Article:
On a Pedestal

“Mama couldn’t never reach her. Brother tried his best to teach her. She thinks she’s ready for the world. Just look at daddy’s little girl.” –J. Cole “Daddy’s Little Girl”



A spot light. A deejay. A pole attached to a stage. A crowd full of lustful men with cash and attention to spare. She loved it.

Her reasons weren’t like many others. She wasn’t sexually abused, molested or neglected when she was little. She wasn’t paying for college tuition—high school was her highest form of education. She didn’t have any daddy issues or anything like that. In fact, her father was very present in her life—treated her like a princess, but even that couldn’t stop her from hitting the pole.

She did it for the glory. An odd reason, but she loved experiencing the power that a woman has. Men spend all of their money on a fantasy—the hopes that the woman on stage will spend the night with them. She loved it. The right type of dance can take a man’s whole paycheck.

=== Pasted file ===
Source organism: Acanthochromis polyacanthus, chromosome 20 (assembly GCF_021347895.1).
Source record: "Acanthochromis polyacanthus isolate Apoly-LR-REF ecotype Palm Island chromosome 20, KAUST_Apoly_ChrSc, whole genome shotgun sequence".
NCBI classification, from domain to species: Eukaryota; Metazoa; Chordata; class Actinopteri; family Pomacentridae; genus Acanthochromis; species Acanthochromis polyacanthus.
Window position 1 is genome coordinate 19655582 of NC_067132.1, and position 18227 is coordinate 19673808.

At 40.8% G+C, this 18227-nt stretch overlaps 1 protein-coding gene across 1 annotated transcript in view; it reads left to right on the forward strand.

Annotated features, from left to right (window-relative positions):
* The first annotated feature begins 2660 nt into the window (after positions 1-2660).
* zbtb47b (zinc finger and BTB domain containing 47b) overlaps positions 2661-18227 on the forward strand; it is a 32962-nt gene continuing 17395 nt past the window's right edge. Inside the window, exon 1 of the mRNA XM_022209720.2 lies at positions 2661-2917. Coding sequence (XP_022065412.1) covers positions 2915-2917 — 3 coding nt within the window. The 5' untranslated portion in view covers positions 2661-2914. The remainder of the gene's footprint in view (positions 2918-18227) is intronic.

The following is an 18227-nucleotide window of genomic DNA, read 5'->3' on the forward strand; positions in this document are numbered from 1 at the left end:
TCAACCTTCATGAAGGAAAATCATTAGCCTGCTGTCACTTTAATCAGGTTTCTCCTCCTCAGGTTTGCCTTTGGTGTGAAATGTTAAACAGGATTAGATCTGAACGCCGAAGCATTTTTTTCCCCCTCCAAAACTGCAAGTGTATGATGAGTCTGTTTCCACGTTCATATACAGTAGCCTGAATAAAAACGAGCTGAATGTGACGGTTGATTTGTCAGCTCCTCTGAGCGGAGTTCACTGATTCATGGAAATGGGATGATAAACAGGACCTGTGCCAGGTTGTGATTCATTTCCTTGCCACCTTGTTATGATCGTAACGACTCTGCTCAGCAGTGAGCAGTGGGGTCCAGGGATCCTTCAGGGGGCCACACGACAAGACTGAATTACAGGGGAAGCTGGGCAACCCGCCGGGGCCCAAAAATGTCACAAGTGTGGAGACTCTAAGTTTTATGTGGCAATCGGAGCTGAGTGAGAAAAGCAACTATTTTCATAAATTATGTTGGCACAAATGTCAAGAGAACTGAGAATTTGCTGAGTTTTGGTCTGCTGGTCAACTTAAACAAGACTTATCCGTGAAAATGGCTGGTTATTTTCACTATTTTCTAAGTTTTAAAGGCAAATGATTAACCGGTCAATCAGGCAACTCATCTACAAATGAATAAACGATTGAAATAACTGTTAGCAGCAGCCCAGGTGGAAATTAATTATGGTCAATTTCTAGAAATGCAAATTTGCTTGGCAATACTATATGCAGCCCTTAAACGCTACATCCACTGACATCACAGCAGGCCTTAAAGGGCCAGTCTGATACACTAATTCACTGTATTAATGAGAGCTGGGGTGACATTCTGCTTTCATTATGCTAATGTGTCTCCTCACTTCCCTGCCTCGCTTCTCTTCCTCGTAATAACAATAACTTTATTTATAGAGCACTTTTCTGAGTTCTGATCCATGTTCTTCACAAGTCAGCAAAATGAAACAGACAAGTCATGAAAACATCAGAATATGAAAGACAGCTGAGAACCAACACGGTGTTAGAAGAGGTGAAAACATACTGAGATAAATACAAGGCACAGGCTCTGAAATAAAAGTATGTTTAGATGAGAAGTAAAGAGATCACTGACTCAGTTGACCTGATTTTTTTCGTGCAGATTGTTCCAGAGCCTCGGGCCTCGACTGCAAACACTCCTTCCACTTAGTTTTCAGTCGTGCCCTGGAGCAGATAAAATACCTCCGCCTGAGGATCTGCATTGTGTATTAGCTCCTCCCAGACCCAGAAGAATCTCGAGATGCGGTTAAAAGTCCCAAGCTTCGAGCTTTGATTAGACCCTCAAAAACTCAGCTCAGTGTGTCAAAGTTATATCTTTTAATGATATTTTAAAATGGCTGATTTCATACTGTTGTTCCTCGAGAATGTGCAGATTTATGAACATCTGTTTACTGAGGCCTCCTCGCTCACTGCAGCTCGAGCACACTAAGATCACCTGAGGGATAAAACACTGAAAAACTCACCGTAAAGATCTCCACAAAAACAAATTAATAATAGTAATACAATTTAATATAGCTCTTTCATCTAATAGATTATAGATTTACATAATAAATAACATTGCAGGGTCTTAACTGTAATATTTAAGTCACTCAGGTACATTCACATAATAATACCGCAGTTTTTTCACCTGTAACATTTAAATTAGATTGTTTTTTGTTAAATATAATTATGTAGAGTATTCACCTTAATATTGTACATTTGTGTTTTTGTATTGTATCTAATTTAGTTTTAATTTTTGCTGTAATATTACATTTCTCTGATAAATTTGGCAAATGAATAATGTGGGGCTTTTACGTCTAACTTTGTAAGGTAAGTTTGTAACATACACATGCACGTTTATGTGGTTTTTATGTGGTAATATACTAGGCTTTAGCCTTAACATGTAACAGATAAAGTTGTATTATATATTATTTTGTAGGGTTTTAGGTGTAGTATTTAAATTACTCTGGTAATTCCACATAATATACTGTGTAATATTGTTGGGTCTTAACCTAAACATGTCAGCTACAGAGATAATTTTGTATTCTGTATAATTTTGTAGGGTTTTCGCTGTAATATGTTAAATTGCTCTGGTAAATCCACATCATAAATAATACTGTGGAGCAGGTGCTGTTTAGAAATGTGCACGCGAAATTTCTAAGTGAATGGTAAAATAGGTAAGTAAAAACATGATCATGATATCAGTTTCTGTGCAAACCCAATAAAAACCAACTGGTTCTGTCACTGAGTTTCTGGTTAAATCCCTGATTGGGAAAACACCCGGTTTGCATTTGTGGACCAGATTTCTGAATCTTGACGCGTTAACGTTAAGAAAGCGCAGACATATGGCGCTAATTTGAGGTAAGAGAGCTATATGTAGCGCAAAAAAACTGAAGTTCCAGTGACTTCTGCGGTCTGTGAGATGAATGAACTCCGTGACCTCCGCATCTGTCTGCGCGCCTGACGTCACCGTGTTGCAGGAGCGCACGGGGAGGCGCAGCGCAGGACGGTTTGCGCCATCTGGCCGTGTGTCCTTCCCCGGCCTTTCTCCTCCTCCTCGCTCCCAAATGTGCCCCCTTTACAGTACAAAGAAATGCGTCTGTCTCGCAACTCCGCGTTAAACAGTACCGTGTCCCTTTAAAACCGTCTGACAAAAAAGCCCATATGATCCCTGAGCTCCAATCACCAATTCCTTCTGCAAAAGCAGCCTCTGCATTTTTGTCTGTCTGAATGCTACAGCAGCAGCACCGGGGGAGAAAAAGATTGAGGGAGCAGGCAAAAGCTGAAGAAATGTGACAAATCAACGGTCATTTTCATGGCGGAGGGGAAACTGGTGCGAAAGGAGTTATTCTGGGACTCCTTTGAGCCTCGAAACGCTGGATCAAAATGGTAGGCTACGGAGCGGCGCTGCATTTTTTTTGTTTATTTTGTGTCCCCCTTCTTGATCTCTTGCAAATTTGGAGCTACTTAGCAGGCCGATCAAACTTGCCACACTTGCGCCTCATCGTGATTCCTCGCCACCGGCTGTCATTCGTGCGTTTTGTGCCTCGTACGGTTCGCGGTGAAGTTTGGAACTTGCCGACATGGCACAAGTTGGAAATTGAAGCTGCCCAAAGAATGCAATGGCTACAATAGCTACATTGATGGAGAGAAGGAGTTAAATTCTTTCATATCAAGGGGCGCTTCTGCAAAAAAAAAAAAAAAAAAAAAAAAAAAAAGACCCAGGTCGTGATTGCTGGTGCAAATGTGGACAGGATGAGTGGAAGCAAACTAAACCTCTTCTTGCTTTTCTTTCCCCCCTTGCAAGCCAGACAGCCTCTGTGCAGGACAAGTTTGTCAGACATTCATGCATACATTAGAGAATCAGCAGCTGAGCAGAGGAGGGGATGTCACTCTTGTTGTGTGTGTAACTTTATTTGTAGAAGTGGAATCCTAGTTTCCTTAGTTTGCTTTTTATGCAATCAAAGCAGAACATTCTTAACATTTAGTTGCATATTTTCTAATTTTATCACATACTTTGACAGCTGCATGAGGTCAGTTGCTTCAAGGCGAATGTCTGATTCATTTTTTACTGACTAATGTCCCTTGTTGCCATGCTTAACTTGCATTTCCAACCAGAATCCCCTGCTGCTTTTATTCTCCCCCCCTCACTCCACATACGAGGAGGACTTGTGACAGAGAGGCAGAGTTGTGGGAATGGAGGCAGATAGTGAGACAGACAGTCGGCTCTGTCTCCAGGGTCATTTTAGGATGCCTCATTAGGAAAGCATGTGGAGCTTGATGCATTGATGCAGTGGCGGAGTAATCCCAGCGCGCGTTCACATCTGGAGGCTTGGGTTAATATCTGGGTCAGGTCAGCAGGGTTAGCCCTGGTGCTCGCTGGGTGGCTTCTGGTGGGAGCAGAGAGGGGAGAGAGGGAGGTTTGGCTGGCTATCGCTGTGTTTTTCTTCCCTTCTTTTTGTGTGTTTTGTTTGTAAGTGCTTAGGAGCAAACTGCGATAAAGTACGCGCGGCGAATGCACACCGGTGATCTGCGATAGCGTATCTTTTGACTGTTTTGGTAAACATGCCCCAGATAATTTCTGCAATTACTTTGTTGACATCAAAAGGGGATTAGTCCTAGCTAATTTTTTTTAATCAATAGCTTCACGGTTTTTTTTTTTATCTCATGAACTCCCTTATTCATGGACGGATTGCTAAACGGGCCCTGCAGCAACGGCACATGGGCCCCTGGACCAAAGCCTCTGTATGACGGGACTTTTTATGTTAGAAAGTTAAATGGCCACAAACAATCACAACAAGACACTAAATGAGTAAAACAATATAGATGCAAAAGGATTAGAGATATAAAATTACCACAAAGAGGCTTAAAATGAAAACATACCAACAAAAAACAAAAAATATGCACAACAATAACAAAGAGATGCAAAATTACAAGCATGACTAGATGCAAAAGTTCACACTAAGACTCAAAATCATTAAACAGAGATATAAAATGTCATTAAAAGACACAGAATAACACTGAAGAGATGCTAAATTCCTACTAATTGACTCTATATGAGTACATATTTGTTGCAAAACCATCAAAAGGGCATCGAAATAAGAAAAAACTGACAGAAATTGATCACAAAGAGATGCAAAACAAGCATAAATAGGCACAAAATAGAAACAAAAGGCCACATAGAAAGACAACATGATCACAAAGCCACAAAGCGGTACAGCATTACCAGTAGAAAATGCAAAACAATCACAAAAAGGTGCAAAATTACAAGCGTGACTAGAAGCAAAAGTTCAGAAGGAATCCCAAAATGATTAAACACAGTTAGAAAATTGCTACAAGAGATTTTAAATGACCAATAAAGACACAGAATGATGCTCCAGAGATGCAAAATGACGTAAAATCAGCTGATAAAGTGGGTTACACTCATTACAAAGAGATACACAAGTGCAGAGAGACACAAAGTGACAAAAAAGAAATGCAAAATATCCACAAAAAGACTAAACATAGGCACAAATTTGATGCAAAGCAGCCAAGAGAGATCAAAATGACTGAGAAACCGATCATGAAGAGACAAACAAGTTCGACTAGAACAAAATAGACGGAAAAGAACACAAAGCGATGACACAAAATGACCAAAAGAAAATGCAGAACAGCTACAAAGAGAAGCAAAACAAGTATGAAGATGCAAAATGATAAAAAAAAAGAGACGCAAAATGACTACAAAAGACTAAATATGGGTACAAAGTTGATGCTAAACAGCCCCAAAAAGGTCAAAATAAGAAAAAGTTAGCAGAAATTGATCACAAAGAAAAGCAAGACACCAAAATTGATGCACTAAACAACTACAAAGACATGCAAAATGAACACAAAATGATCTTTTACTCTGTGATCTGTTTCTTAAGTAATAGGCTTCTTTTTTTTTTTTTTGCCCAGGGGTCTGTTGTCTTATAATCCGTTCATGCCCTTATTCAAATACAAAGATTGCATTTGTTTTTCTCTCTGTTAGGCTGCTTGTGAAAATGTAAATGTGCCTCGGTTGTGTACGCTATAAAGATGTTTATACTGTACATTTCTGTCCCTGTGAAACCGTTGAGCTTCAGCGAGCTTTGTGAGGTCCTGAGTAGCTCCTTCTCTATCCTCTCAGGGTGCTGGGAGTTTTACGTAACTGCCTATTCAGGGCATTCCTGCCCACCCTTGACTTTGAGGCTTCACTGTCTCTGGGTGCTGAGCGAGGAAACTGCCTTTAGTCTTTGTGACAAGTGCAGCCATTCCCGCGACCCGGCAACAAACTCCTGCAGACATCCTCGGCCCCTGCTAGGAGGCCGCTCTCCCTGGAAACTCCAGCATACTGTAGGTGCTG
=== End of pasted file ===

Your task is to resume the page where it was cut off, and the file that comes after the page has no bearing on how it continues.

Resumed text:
In society, she was nothing but an eighteen-year-old, but in the club she was a goddess worthy of praise. She loved seeing the power she had over men. The power was intriguing—addicting. She knew she was a disappointment to her family, her father mainly, but she felt liberated every time she performed. She was a rebel, refusing to conform into what is “acceptable” to society.

She did it for a cause. She knew that her good, sheltered life wasn’t the norm for the other women who stripped, but she wanted to show that there shouldn’t be stereotypes placed on women who stripped. She was confident with her body. She was a good dancer. She loved to entertain. These were the reasons why she stripped. Her life’s background played no part in her decision.

She hated being looked at as a damsel in distress, especially from the guys in the club. They whispered sweet nothings in her ear. They made endless amounts of empty promises—trying to convince her to leave that type of life all the while feeling on her ass. She just rolled her eyes and continued to take their cash.

She didn’t need rescuing. In her eyes, she was the heroine—strong enough to go against the notions of society to satisfy others. She made so many men lives better. She improved their day—saved them even. She was doing some good in the world. She was on a pedestal—women were on a pedestal. Glorified. Worshiped. Women were the weakness to men.



The pedestal proved that.


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